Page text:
Muscle aches, fatigue, kidney failure, depression – a new study shows that two-thirds of the seriously ill COVID-19 suffers from its effects half a year later.
Coronavirus leaves a lasting mark on health – one way or another. New research shows that even those who have survived an infection and are officially considered healthy are not always well. They suffer from muscle pain, fatigue and mental disorders such as fears and depression – these are the most common long-term consequences of the infection, scientists write in the authoritative medical journal “Lancet”.
Their data show that six months after the end of the acute phase of the disease, about two-thirds of patients treated in the hospital still suffer from subsequent symptoms. “Our analysis shows that most patients are still affected by coronavirus infection after discharge from the hospital, which requires special care and rehabilitation after discharge, especially for those with severe infections,” said Bin Cao, one of the authors. studies.
The researchers studied 1,733 people discharged between January 7 and May 29, 2020 from a hospital in Wuhan. People were on average 57 years old, most of them needed to breathe.
Patients were re-examined after discharge between mid-June and early September last year, and researchers found that 76% had at least one remaining symptom.
Fatigue, exhaustion, mental distress
63 percent said they experienced fatigue and / or muscle weakness, 26 percent had trouble sleeping, and 23 percent suffered from fear or depression. Researchers have found that women suffer from mental illness more often than men.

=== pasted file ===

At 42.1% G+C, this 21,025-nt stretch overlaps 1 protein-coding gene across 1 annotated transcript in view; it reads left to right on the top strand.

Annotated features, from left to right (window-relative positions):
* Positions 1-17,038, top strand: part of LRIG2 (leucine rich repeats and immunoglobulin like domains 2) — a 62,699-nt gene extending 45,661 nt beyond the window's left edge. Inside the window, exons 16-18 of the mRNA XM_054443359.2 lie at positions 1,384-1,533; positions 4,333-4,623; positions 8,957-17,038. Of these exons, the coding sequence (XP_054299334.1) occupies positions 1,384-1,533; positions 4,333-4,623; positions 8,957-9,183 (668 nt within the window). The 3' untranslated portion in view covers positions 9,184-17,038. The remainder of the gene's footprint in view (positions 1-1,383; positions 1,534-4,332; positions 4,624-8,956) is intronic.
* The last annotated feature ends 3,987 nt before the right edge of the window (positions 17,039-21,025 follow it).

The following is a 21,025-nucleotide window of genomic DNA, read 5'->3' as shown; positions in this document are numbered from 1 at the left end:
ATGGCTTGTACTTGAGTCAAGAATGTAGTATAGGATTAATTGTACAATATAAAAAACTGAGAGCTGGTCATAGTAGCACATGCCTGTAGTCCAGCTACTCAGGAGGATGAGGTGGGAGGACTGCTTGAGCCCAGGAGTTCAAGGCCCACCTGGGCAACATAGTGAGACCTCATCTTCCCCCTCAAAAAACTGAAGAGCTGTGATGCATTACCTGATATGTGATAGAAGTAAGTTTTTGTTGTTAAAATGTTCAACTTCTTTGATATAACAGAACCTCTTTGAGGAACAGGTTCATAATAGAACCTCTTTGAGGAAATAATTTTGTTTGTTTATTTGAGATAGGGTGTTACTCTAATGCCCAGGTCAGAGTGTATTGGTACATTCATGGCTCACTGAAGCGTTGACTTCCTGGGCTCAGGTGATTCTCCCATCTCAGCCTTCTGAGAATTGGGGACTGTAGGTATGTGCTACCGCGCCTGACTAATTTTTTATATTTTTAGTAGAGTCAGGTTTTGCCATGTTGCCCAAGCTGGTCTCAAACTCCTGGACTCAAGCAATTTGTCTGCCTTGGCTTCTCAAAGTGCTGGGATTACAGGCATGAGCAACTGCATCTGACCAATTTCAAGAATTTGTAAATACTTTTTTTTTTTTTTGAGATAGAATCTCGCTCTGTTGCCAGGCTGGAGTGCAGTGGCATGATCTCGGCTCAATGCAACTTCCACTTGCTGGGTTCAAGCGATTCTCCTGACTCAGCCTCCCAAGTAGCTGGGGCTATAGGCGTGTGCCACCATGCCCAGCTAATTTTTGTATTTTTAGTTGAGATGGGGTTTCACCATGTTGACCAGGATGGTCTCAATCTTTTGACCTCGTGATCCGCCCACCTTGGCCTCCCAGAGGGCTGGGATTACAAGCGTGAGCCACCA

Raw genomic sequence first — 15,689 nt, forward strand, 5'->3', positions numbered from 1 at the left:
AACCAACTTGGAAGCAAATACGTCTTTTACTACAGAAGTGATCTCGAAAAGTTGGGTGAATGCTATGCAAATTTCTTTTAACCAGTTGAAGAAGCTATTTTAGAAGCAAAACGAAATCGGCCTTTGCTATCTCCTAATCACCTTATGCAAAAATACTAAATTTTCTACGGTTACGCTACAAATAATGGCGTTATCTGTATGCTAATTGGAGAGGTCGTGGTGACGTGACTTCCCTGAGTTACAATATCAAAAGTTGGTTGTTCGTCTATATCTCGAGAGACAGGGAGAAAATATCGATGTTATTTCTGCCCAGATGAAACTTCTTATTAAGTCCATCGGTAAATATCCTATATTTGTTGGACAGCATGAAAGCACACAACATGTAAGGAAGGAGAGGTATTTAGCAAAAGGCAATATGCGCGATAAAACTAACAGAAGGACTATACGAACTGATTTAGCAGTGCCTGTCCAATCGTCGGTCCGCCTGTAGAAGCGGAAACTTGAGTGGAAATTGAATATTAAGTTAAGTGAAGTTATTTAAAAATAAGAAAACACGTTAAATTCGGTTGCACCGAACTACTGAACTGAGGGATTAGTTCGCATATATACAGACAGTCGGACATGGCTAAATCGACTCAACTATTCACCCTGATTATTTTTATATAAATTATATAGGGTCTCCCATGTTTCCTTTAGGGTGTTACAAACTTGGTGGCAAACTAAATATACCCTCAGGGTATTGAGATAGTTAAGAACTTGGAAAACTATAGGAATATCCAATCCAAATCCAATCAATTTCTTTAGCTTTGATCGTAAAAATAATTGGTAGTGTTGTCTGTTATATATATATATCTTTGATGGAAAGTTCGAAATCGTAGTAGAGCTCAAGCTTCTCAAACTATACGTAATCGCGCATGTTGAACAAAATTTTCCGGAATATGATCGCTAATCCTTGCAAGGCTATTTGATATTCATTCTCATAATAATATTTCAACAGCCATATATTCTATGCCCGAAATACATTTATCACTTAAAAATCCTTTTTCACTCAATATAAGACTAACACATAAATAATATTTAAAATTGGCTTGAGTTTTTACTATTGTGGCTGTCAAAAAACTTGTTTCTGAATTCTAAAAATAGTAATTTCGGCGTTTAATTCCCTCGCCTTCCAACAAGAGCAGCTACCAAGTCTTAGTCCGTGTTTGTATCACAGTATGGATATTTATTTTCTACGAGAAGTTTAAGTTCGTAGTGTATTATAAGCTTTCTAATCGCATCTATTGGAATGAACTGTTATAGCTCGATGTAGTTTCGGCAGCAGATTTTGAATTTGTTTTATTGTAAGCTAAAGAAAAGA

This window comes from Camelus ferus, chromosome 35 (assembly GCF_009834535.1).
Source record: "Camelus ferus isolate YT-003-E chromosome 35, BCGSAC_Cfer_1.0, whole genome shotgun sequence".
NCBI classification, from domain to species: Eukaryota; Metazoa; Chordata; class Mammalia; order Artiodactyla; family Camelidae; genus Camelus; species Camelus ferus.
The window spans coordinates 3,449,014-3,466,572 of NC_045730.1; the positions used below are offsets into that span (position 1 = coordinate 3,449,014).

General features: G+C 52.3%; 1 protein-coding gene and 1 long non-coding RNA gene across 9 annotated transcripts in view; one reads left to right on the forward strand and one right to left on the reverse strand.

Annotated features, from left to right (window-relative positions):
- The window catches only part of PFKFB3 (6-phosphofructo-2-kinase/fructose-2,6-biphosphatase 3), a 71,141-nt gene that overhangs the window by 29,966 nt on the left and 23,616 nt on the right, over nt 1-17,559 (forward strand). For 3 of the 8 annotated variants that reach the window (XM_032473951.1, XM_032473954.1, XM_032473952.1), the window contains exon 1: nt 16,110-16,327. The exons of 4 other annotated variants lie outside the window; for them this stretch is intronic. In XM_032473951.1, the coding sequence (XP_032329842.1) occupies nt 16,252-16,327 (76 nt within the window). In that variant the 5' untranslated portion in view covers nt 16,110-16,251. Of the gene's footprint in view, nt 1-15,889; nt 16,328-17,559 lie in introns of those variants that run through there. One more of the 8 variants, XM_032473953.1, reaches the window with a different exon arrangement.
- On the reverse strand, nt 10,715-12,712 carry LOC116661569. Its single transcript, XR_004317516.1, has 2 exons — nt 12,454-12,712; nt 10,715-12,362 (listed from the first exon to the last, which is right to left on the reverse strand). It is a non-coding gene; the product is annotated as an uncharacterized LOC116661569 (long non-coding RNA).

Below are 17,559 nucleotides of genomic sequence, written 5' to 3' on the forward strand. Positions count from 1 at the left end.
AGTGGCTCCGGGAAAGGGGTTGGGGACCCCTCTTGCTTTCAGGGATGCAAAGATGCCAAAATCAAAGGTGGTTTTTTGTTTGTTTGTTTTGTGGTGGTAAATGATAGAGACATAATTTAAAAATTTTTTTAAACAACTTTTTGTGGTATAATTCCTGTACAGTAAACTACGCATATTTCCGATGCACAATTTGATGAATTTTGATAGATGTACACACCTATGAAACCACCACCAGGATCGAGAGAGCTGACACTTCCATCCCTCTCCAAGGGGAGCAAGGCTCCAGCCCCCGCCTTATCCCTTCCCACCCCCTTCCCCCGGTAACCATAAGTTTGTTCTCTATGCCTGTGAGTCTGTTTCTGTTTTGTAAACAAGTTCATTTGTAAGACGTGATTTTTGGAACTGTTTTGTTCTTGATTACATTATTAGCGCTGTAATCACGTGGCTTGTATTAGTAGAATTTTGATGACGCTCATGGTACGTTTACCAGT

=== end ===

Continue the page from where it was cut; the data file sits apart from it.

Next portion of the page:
In addition, laboratory tests showed that 13% of patients whose kidneys were functioning normally during their hospital stay had kidney damage during re-examination.
In patients receiving COVID-19 in a particularly severe form, even a few months later, impaired lung function and insufficient oxygen supply were found.
Weaknesses of the study
The work of Chinese scientists is covered by the results of other previous studies on the long-term effects of COVID-19. However, the Chinese study also has some weaknesses. For example, the proportion of patients studied with chronic lung and heart disease is relatively small. And the data for these people are not based on medical examinations, but on the testimony of the patients themselves, whose estimates are sometimes inaccurate. Another drawback is that no studies have been conducted on people who have had the disease in a mild form.
“This fact could distort the perception of the number of people suffering from long-term consequences after COVID infection,” said Jordis Fromhold, chief physician of the respiratory department at the Median Rehabilitation Clinic in the German city of Heiligendamm.
According to Fromhold, along with patients who passed the infection almost imperceptibly and then are in excellent condition, and severe cases that had to be admitted to the intensive care unit, there is a third group. “They transmit the disease more easily, stay in the hospital for only a short time, and then have symptoms for a period of one to three months.”
Various residual symptoms
Fromhold points out that the most common residual symptoms she noticed in her patients were fatigue and muscle weakness. However, the doctor also had patients who complained of neurological problems, joint pain and hair loss. Everyone was insecure – they didn’t understand what was happening to them.
The Heiligendamm Clinic currently treats patients between the ages of 30 and 65 who are in rehabilitation. Chief physician Fromhold says most of them never manage to recover from the infection and return to working life.